During the spring 2020 term, courses were forced to go from face-to-face to a remote platform. This change in delivery mode also changed the success of students in the courses. The two spring semesters leading up to spring 2020 both averaged above 69% in terms of the C-or-better rate. Spring 2020 had a C-or-better rate of 65.5%, 4 percentage points lower than the previous two terms. (See Table 1.)

Online courses have always had a lower C-or-better rate than face-to-face, but spring 2020 had little impact on this rate.
In terms of student populations, the C-or-Better rate for males declined 6percentage points, three times higher than the rate for female students.

Success rates for Pell and non-Pell eligible students both showed de-clines, which indicates that the drop in course success is not explained by students’ socioeconomic status.

Online courses have always had a lower C-or-better rate than face-to-face, but spring 2020 had little impact on this rate.

Developmental math coursework (MTH 096, 098, and 099) did not show a decline in the number of C-or-Better grades awarded but an increase in the rate.

Somewhat surprisingly, developmental math coursework (MTH 096, 098, and 099) did not show a decline in the number of C-or-Better grades awarded but an increase in the rate. This may be explained by the design of the course, but warrants further investigation going forward. (See Figure 2.)

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Figure 2 for COVID-19 Impact on Course Success Rates

Figure 2. C-or-Better Rates in Spring 2020 Courses

Graph showing C or better rates in Spring courses for 2018 and 2019.   2018 overall rate 69.8%, online course section 59.8%, Male 69.8%, Female 69.7%.  2019 overall rate 69.4%, online course section 56.9%, Male 70.3%, Female 68.6%.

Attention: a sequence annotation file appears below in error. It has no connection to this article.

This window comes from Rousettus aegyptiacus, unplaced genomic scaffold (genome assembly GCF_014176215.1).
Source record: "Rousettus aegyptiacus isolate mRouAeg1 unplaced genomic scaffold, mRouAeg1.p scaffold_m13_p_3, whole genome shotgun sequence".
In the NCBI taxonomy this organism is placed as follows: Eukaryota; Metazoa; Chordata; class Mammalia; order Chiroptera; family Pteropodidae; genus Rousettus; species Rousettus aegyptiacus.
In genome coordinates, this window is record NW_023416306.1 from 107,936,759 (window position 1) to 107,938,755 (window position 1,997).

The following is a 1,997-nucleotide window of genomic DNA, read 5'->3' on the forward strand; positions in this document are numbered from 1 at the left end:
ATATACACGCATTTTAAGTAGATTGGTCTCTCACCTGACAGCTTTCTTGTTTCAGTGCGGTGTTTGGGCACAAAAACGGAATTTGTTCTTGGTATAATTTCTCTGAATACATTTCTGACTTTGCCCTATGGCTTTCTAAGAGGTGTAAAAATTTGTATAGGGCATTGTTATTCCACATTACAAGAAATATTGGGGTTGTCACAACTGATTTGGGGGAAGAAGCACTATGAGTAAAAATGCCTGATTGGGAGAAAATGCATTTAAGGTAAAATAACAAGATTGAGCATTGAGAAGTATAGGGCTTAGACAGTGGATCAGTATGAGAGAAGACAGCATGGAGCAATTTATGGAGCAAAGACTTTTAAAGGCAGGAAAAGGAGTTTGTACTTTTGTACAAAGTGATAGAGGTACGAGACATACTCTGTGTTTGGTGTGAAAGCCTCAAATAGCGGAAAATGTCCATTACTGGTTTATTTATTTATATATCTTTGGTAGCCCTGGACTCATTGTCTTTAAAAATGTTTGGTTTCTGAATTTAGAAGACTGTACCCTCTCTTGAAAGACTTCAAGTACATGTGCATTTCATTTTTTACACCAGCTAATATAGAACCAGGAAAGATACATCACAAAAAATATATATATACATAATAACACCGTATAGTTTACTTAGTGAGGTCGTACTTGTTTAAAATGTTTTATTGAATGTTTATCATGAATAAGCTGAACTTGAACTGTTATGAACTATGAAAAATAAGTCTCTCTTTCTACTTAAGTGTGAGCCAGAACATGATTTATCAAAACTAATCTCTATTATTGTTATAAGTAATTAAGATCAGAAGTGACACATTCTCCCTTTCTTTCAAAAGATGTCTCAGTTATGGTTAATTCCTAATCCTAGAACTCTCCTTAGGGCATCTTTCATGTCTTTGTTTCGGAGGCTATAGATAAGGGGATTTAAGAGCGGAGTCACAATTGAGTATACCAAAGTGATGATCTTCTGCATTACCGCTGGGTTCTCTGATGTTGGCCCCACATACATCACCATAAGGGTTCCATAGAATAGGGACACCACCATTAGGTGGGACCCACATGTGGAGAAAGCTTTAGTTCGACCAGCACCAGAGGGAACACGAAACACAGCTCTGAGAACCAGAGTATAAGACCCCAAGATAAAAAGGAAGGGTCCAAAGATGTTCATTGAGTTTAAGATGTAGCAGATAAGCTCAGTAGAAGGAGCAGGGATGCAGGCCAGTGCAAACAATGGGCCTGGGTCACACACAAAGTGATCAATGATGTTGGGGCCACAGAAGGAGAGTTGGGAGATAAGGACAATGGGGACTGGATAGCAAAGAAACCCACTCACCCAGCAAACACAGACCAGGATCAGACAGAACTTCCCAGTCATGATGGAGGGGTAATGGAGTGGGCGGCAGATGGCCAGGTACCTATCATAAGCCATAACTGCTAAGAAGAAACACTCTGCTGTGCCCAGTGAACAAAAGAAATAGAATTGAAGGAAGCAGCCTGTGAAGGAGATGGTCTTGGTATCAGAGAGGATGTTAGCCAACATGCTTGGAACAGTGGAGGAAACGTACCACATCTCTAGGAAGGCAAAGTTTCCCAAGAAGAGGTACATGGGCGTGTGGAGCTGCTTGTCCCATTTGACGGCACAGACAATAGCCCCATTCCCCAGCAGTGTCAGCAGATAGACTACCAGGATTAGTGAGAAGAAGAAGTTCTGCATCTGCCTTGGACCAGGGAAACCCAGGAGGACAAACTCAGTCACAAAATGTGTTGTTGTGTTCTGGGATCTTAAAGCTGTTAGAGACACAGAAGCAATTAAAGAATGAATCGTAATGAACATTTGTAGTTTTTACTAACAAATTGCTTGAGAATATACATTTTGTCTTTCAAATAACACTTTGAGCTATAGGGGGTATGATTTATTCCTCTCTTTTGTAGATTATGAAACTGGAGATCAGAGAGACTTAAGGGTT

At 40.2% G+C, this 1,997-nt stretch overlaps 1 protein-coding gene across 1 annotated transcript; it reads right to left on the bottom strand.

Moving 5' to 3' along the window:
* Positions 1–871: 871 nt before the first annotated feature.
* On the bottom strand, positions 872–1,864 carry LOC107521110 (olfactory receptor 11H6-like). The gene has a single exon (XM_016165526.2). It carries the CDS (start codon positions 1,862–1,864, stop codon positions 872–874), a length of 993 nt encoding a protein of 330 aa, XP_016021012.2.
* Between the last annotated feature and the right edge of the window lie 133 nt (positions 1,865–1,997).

Graph showing C or better rates in Spring courses for 2020. Overall rate of 65.5%, online course section 56.8%, Male 64%, Female 66.9%.

Table 1 For COVID-19 Impact on Course Success Rates

Table 1. C-or-Better Rates of Selected Student Groups
Student Category Spring 2018 Spring 2019 Spring 2020
Pell Eligible 78.5% 78.7% 73.8%
Non Pell Eligible 62.0% 61.2% 58.8%
Developmental Math Coursework (096, 098, 099) 37.0% 30.1% 43.0%
TRS Coursework 56.6% 52.4% 47.4%

Focus On: Downtown Enrollment

By Elina Belyablya

Enrollment in the Paralegal program has grown 25.7%.

Enrollment in Downtown programs (Criminal Justice, Human Services, Education) decreased 15.0% from last fall, while the number of students with at least one Downtown course decreased 2.4%. However, enrollment among students with any Downtown course (excluding students in Downtown programs) increased 10.8%. (See Table 2.) The increases came from White (+186) and Asian (+34) students.